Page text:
In seeking a donation, Foundations For Living has stated their intention of purchasing 706 S. Main St. to replace the two houses they currently run: “We would use this house as a men’s transitional living housing facility…for six men receiving housing and services through Foundations for Living.”
One house to be replaced, 423 Bailey St., provides “transitional shelter for men who have recently been released from prison.” (County Post, Aug. 22, 2012)
According to state regulations, FFL would be required to be licensed for a facility with five beds or more (Their current houses, with three men to a house, are not required to be licensed). Section 50.03 (4) (g), Stats., states that “prior to initial licensure of a CBRF (Community-Based Residential Facility), the applicant for licensure must make a good faith effort to establish a community advisory committee.”
In pursuing this location, there has been no public disclosure to the immediate neighborhood of intention.
There has been no offer of documentation of degrees in psychology or social services by house managers or of certifications in the management of such a facility.
Most importantly, there is no documentation of the recidivism rate to success ratio in the two houses they currently run.
By their own admission, “Sometimes, we can help people, sometimes we can’t.”
In the Feb. 6 County Post article, Robin Madson states, “We would never put anybody in the house who was a threat to the other people living there or to the community.”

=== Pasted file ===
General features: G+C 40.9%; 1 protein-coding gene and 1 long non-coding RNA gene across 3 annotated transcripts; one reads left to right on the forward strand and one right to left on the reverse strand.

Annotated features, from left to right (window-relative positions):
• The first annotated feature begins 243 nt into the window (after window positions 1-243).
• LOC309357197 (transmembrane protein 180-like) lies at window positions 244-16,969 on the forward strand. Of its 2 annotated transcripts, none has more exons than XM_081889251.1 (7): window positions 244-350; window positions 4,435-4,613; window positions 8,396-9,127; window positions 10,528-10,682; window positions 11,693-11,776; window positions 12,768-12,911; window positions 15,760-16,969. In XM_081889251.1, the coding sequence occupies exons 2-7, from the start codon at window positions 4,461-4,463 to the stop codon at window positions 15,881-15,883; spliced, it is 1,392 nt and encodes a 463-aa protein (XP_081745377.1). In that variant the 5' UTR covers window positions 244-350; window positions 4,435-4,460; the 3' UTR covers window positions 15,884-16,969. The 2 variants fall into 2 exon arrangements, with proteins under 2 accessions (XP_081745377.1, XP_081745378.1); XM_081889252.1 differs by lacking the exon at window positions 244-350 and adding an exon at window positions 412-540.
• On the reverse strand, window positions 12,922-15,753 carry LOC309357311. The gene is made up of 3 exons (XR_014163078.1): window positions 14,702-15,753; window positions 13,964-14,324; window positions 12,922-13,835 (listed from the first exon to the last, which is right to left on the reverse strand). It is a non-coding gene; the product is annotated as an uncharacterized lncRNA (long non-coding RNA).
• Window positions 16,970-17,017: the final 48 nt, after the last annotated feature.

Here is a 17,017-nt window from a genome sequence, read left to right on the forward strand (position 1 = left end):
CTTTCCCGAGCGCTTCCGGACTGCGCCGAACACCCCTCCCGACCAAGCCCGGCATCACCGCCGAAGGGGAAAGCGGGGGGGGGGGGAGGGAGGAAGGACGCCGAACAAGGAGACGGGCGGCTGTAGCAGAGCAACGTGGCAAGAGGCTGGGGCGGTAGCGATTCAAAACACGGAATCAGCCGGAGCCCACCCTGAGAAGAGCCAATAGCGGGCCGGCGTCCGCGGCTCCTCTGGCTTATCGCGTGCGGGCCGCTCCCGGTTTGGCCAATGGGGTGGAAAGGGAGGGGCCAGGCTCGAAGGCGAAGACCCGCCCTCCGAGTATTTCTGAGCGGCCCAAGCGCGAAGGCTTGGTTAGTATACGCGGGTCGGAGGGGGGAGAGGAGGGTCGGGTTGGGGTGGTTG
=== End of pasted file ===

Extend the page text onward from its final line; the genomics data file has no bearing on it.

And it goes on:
FFL has only been operating actual housing since late summer 2012.
How can they know the impact on a neighborhood or community after only six months?
How do they know who is a threat and who isn’t?
What is their criteria?
What statistics can they offer to show there is no threat?
“Madson stressed the program provides transitional living … at least six months and for no more than two years.”
How can an inherently transient facility for ex-convicts be a safe neighborhood addition in a house where oversight is by “house managers … who oversee the residents and their compliance … grandfather figures who focus less on the house rules and more on how the residents are coping with the changes occurring in their lives”?
If FFL’s current housing situation is working for their charges and “the goal is that after two years, participants in the program have developed the job skills and personal habits that will allow them to succeed on their own,” they should take at least that amount of time to build a foundation of confidence within the community with solid statistics on efficacy and safety before replacing those current locations with a house on the main thoroughfare 500ft from South Park which is, especially in summer, heavily traveled by unattended children on their way to the beach.